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|By Michigan Tech's Open Sustainability Technology Lab.
Wanted: Students to make a distributed future with solar-powered open-source 3-D printing.
This version of the Recyclebot uses the same steel parts as the previous version:
- A windshield wiper motor connected to a long drill.
- The drill goes through the plastic inlet, and pushes it into the heater part.
- The heating is done with two bandheaters; they are too big for the pipe; the space is filled up with aluminum foil.
- The end of the pipe is blocked by a steel plate with a 3 mm hole in it. This is where the extruded filament comes through.
The band heaters take 120 V. They are switched using a 5 V relays. The relays uses 27 mA when switching; it is connected directly to two Arduino pins, because they allow only 20 mA per output. The pins are switched between low level (0 V) output and high impedance input. That way, there is no danger of drawing high currents while one is switched and the other isn't. The other side of the relays input is permanently connected to the Arduino's 5 V output.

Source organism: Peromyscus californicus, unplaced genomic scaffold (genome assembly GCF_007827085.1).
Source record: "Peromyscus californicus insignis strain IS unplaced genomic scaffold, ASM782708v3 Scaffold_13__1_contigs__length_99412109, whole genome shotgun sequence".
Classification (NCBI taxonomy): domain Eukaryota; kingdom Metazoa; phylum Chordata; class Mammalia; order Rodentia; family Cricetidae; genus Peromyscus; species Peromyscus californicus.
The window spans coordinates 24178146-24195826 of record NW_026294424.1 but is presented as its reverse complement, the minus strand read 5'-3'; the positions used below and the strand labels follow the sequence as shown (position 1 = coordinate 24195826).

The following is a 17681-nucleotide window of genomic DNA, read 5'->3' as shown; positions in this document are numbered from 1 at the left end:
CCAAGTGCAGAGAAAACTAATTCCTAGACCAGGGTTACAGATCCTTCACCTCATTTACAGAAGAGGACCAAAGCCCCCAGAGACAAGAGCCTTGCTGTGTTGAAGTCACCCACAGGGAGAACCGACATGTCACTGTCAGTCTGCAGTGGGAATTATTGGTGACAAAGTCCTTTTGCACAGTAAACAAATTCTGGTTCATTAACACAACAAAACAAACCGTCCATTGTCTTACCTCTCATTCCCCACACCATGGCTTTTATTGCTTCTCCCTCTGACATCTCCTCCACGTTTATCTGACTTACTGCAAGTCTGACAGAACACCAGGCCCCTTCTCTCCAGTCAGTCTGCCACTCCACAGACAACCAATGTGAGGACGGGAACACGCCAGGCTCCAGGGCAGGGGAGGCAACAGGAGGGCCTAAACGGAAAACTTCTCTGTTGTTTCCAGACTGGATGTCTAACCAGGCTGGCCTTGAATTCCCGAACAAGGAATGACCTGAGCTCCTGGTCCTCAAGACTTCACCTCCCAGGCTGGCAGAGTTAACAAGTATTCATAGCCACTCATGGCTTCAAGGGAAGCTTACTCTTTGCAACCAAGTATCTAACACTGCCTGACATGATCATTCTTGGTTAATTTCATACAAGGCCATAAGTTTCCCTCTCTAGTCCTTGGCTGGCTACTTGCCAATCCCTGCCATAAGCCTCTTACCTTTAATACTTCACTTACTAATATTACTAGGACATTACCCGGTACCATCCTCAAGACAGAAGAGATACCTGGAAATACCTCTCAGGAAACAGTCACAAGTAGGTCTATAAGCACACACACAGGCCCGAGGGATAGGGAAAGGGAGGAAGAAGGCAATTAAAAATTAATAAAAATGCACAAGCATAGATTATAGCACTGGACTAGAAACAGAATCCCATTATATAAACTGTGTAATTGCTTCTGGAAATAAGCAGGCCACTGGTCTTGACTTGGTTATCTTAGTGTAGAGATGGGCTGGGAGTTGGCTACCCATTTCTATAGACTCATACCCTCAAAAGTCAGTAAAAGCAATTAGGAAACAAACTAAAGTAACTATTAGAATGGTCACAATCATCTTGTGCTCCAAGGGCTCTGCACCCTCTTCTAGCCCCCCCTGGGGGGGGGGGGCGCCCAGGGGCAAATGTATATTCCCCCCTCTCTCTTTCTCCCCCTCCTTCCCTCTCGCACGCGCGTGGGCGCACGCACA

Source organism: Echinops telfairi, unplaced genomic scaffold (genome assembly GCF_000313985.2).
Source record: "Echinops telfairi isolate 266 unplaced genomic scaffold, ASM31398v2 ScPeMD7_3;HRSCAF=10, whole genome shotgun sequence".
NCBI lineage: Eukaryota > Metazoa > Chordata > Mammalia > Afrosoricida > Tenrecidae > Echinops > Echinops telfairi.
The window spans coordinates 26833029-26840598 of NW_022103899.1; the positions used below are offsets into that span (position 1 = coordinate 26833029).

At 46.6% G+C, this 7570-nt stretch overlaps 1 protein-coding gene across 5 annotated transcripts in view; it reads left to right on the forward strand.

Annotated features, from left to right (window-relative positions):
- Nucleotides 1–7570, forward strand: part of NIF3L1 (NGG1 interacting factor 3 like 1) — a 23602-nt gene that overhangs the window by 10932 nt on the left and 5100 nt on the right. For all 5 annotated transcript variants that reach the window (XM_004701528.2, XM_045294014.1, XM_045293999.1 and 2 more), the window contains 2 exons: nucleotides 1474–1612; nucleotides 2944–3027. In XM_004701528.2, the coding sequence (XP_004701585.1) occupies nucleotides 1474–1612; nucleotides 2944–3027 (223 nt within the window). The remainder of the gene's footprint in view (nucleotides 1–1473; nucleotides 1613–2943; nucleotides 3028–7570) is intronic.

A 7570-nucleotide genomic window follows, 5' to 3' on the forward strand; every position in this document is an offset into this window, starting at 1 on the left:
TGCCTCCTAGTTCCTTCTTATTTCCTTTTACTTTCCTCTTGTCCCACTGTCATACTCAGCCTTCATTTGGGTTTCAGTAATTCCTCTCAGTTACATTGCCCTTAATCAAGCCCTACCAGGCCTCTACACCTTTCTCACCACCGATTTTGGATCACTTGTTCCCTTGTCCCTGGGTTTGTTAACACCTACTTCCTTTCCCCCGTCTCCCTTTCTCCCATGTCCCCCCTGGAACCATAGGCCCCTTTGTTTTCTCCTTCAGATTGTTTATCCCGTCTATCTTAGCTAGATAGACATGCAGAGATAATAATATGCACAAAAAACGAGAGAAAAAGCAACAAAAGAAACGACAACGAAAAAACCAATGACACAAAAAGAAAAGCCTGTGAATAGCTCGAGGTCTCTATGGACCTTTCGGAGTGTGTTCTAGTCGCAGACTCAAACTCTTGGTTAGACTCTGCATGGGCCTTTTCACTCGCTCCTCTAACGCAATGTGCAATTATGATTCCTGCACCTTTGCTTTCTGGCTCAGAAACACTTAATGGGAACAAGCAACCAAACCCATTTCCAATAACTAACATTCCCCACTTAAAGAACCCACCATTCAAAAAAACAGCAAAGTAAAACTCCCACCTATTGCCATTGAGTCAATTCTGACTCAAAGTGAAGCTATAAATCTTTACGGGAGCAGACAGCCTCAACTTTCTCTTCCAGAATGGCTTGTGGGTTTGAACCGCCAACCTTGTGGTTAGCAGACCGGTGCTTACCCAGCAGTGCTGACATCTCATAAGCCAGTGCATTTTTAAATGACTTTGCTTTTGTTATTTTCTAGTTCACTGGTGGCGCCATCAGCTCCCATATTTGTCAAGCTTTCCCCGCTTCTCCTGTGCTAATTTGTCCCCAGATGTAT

A 10 k-ohm NTC is used for measuring the temperature. At around 10 ohm it is at a good temperature for extruding, so a 10 ohm resistor is used in series to connect to the ADC pin of the arduino. That means the reading will be halfway in the scale (512 counts) when the temperature is right. This was a bad idea; it means 250 mA is flowing through it, and the 10 ohm resistor cannot handle that; it gets too hot.